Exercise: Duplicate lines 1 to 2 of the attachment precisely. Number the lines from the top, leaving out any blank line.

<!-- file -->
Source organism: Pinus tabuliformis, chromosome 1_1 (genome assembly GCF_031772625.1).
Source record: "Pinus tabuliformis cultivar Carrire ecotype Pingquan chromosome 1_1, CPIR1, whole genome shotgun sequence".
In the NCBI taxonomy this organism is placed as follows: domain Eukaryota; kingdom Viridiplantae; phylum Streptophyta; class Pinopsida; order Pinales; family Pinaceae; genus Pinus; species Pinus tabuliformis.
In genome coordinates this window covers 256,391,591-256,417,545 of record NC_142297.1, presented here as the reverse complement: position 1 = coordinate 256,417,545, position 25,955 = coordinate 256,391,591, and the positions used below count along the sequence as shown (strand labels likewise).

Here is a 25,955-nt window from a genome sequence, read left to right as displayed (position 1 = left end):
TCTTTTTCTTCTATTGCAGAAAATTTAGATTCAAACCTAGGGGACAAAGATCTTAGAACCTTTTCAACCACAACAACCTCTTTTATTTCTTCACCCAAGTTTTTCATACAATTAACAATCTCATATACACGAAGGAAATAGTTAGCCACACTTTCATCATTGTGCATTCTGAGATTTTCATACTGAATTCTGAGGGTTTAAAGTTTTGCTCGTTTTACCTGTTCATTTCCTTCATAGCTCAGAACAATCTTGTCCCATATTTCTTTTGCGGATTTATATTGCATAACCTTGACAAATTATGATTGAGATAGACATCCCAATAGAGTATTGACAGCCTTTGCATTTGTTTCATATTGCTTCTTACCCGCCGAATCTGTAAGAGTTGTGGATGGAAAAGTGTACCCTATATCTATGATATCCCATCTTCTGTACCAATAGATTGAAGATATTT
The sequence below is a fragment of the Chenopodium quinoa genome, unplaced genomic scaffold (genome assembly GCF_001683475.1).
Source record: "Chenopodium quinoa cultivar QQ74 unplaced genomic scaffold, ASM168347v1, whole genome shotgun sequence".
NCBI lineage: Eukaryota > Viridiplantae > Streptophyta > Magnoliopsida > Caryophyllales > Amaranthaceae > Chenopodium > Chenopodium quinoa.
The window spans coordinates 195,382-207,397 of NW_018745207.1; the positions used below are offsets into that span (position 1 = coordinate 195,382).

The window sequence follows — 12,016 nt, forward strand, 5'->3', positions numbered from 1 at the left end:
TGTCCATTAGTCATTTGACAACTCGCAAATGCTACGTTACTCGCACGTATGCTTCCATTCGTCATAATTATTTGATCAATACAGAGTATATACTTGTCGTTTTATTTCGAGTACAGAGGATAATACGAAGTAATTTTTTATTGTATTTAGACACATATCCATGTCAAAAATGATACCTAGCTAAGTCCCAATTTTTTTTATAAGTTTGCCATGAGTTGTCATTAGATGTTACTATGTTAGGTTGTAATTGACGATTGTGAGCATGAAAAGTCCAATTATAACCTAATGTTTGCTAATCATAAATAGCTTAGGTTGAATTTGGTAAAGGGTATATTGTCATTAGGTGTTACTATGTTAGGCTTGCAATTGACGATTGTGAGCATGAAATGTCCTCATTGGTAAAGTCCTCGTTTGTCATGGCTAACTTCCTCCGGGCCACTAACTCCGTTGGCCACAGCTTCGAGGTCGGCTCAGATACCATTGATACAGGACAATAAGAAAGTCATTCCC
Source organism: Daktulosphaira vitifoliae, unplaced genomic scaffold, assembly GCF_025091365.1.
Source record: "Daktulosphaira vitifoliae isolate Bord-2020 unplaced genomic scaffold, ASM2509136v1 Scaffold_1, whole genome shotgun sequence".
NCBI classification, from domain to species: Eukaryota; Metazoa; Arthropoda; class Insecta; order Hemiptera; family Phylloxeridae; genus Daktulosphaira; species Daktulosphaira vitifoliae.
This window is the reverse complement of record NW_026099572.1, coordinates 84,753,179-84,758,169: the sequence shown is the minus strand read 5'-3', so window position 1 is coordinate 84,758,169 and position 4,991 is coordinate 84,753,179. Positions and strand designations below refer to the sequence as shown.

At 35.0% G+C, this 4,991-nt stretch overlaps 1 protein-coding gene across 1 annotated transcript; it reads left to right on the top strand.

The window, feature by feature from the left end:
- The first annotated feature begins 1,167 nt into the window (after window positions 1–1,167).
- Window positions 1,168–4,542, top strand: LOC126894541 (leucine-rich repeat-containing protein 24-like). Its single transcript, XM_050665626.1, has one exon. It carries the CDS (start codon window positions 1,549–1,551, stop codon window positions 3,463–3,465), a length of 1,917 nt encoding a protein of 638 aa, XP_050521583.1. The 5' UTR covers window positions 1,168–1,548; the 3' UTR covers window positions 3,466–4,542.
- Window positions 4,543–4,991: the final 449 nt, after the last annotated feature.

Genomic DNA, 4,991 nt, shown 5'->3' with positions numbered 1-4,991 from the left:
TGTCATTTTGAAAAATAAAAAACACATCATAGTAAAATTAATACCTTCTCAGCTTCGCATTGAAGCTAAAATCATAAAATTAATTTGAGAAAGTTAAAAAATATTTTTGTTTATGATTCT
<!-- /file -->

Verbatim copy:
Source organism: Pinus tabuliformis, chromosome 1_1 (genome assembly GCF_031772625.1).
Source record: "Pinus tabuliformis cultivar Carrire ecotype Pingquan chromosome 1_1, CPIR1, whole genome shotgun sequence".